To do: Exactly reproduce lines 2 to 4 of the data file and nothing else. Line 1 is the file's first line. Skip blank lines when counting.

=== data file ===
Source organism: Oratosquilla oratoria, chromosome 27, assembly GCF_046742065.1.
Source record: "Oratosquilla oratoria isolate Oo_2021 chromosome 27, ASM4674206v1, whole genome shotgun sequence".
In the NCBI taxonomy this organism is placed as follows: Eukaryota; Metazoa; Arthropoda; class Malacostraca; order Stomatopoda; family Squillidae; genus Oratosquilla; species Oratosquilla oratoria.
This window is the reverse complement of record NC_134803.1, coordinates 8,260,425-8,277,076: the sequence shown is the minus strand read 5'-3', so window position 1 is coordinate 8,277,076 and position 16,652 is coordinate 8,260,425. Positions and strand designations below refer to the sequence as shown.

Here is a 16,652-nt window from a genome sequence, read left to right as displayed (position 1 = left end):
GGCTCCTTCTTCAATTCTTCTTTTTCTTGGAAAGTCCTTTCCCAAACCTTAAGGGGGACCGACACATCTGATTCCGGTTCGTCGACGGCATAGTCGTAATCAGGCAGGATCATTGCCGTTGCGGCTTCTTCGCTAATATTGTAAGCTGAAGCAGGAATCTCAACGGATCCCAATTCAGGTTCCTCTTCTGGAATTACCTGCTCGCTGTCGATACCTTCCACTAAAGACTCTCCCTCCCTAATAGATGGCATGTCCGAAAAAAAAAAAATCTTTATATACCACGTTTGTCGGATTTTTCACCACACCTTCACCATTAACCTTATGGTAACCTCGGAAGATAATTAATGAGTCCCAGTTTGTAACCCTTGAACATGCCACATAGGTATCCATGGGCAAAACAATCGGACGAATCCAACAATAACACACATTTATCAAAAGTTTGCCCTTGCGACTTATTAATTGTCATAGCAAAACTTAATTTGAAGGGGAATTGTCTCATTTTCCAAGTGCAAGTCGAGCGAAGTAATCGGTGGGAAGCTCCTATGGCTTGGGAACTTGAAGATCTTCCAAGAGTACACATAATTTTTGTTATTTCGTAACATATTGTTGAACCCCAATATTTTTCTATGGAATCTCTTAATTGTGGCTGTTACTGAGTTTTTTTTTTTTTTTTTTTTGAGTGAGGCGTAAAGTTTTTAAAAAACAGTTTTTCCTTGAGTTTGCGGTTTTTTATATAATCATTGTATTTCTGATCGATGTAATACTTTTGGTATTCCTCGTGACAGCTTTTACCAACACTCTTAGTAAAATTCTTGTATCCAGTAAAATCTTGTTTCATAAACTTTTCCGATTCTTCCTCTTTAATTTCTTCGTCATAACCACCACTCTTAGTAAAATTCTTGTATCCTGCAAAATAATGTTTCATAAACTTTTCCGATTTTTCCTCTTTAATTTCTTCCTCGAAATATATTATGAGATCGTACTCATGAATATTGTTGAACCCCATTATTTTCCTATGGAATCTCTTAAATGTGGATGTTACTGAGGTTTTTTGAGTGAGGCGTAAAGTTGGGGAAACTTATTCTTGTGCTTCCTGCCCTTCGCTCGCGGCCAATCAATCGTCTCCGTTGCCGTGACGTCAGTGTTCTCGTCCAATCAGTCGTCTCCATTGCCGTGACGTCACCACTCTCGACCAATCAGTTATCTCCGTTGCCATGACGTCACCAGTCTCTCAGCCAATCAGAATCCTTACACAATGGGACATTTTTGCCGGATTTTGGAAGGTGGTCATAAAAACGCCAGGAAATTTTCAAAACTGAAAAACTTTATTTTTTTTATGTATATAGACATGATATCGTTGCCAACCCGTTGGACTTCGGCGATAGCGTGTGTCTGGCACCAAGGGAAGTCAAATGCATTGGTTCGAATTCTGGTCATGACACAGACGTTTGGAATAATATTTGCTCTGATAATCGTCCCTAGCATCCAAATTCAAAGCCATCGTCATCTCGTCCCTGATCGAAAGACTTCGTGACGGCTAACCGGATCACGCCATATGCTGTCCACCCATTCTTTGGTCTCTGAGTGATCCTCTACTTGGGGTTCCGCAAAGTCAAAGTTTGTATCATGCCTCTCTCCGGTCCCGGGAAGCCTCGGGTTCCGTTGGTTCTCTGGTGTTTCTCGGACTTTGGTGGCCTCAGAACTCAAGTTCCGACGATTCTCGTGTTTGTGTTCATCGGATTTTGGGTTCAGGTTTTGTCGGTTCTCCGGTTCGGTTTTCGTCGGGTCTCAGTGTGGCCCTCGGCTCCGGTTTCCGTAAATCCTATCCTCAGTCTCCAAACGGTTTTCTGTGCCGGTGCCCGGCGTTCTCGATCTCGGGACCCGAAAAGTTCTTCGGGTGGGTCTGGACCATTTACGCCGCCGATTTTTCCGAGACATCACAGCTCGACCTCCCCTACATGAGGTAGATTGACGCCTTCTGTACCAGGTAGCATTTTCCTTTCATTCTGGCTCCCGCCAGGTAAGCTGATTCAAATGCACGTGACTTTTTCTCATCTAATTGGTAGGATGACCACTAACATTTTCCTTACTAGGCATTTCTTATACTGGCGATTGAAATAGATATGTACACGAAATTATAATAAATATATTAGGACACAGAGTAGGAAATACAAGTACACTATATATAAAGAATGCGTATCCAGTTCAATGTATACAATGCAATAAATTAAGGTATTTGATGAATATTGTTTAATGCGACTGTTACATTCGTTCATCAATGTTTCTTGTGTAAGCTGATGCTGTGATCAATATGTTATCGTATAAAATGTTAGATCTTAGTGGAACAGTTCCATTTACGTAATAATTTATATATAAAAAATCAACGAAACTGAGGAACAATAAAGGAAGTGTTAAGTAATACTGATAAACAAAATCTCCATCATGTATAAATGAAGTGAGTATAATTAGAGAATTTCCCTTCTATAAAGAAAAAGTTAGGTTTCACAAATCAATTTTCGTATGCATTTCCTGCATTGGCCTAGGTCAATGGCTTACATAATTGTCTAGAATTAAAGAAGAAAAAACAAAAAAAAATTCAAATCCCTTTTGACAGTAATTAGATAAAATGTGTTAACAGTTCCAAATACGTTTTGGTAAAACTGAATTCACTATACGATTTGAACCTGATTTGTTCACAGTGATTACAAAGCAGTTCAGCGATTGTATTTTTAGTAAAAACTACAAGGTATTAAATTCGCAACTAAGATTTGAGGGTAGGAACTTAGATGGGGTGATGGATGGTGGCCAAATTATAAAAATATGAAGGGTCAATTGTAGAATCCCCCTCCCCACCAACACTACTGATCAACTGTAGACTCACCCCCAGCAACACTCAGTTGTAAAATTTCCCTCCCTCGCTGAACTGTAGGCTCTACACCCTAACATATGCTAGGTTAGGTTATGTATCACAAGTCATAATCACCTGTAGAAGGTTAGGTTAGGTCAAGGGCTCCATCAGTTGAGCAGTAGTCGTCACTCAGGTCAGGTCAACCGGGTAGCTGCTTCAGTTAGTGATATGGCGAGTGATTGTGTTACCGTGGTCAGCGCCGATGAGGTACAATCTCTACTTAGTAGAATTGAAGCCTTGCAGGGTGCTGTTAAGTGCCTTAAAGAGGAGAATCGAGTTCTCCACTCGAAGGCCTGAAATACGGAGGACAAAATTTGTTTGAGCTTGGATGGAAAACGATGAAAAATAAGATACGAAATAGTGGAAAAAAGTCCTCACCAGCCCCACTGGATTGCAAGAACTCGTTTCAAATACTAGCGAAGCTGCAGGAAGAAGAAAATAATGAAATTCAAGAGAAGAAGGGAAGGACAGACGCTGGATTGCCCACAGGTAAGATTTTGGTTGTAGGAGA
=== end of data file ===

Source record: "Oratosquilla oratoria isolate Oo_2021 chromosome 27, ASM4674206v1, whole genome shotgun sequence".
In the NCBI taxonomy this organism is placed as follows: Eukaryota; Metazoa; Arthropoda; class Malacostraca; order Stomatopoda; family Squillidae; genus Oratosquilla; species Oratosquilla oratoria.
This window is the reverse complement of record NC_134803.1, coordinates 8,260,425-8,277,076: the sequence shown is the minus strand read 5'-3', so window position 1 is coordinate 8,277,076 and position 16,652 is coordinate 8,260,425. Positions and strand designations below refer to the sequence as shown.